Building Data-Driven Web Apps with Flask and SQLAlchemy Transcripts
Chapter: Modeling data with SQLAlchemy classes
Lecture: The rest of the tables
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0:00 Now for the rest of the tables I don't want to go and build them piece by piece by piece. That'll get pretty monotonous pretty quickly.
0:07 We did that for package and it's quite representative. So let's just do a quick tour of the other ones I just dropped them in here for you.
0:14 So we have download and of course change the database name the table name to downloads, lower case. And again we have an id, this one is an integer
0:23 which is primary key in auto-incrementing, that's cool. created_date, most of our tables will have this because of course you want to know
0:29 when that record was entered. You almost always at some point want to go like actually, when did this get in here?
0:35 Or all of these or something like that. So always have that in there. And then this is going to represent a download of a package
0:41 like pip install flask, right, like when that happens if that hits the server we want a analytical record of that.
0:47 So we want to know what package and what release we hit and we may want to query or do reporting based on that so we'll use an index here.
0:55 We also might just want to track the IP address and user agent so we can tell what it is that's doing the install.
1:01 That one's pretty straightforward, what's next? Languages, again wrote in this trick where the name of the language are like, Cython
1:08 or Python 3 or whatever. That's going to be the primary key 'cause it was very unique and then we also have when it was put there
1:14 and a little description about what that means. Licenses like MIT or GPL or whatever, same thing. One more, one more ID is the name.
1:24 Or you can avoid, join potentially and get things a little quicker that way. Little description and create a date, always want that.
1:31 This is an interesting one here this is for our many to many relationship. We have users and we have packages and a user can maintain many packages
1:39 and a package be maintained by multiple users. So here's our normalization table we have the user ID and package ID and these are primary keys.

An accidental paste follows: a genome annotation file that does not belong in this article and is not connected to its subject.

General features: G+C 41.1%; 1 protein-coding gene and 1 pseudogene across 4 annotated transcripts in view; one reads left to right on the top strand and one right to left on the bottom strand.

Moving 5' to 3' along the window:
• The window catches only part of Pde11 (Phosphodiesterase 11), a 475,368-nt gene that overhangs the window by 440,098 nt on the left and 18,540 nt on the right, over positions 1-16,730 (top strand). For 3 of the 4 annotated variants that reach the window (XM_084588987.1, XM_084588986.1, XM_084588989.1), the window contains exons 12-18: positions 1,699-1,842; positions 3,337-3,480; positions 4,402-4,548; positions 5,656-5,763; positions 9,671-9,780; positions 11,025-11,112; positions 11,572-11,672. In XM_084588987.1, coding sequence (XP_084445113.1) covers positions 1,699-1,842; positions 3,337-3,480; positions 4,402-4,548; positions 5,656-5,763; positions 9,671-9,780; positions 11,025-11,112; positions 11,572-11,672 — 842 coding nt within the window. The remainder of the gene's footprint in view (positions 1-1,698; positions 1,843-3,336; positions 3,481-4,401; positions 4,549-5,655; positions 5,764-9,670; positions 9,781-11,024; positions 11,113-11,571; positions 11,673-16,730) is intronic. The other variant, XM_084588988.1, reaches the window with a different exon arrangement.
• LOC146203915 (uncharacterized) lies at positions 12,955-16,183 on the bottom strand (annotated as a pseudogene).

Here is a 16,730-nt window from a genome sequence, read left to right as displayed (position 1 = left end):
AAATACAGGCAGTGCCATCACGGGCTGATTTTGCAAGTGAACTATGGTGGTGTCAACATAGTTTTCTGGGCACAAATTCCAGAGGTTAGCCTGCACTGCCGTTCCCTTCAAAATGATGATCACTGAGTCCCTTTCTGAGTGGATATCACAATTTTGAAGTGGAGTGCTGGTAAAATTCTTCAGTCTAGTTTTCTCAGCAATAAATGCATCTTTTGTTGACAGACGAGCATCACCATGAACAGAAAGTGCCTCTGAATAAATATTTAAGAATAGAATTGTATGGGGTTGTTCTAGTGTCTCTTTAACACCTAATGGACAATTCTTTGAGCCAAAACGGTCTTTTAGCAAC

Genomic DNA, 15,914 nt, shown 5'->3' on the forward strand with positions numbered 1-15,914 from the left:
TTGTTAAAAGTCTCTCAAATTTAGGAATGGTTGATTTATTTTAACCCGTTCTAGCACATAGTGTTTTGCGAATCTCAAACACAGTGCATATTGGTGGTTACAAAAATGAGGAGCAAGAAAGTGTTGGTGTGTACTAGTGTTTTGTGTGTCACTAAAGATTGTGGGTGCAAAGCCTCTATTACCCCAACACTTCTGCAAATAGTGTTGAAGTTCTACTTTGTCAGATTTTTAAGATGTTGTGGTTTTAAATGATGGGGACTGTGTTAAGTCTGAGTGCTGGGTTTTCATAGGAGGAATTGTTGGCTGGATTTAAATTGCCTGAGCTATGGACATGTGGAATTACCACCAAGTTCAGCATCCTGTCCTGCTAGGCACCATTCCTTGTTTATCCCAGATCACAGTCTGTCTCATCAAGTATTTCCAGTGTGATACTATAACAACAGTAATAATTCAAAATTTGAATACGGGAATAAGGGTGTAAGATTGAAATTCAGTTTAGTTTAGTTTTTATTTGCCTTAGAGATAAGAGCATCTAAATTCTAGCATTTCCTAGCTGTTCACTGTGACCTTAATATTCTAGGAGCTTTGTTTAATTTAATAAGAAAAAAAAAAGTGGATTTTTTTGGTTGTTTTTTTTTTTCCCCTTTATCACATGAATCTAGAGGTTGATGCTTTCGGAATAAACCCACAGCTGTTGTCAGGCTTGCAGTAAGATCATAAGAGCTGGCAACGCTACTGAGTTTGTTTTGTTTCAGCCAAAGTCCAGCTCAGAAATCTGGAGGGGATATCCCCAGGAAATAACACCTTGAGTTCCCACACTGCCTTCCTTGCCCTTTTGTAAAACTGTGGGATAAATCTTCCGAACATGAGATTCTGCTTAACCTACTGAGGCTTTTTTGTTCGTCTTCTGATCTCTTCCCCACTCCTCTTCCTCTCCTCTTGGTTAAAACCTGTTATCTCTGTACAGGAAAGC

1:48 Possibly we should go ahead and set up these as foreign key relationships, but I didn't do it. We'll do that over here, so this one hasn't changed
1:56 we still got to add our relationship there at the bottom. Our releases, this one is going to have a major, minor and build version all indexed.
2:04 Just an auto-increment and primary key. Maybe some comments in the size of that release and you know, stuff like this. And finally we have our user
2:12 these are the users that log into our site auto-incrementing ID, the name, it's just a string email.
2:19 It has an index we should also say this probably is unique. It's true as well 'cause we can't have two people
2:25 with the same email address, that would be a problem when they want to reset their password. We also, speaking of passwords, want to store that
2:31 but we never, never, never store just the password. That is a super bad idea. We're going to talk about how we do this
2:40 but we're going to hash the password in an iterative way mix it in with some salt and store it here. So to make that super clear
2:47 this is not the raw password but that is something that needs transforming we put hash password. But we also want the created date, maybe their profile
2:56 and their last login just so we know like who the active users are and whatnot. That's all of the tables, or the classes that we've got.
3:03 If you look over here, I've updated this. And guess what? We don't need to go change like our db_session
3:10 or whoever cared about importing all these things. It's all good. Notice also that I put this in alphabetical order.
3:17 That means when you go add a new class or table it's super easy to look here and see if it's listed and if it's not, you know
3:22 put it where it goes alphabetically. It'll help you keep everything sane. So let's see about these tables over here we have not run this yet.
3:29 Notice we just have packages, but if we rerun the app what's going to happen? It did not like that, our package singular. Let's try again.
3:42 Here we go, and now if we refresh, resynchronize boom, there they all are. So we see our downloads and it has all the pieces
3:50 and the indexes say on like, package ID right there our license and so on. Everything's great. So SQLAlchemy did create the new tables
3:59 it did not make any changes to packages. Luckily we haven't actually changed anything meaningful about packages, so that's fine.
4:07 If we did we'd have to drop the table or apply migrations, right. But it's cool that at least these new tables we're defining
4:13 they do get created there and then yeah it's pretty good. All right so I think we're almost done we're almost done we just have a few more things
4:19 to tie the pieces together to relationships and our data modeling will be complete.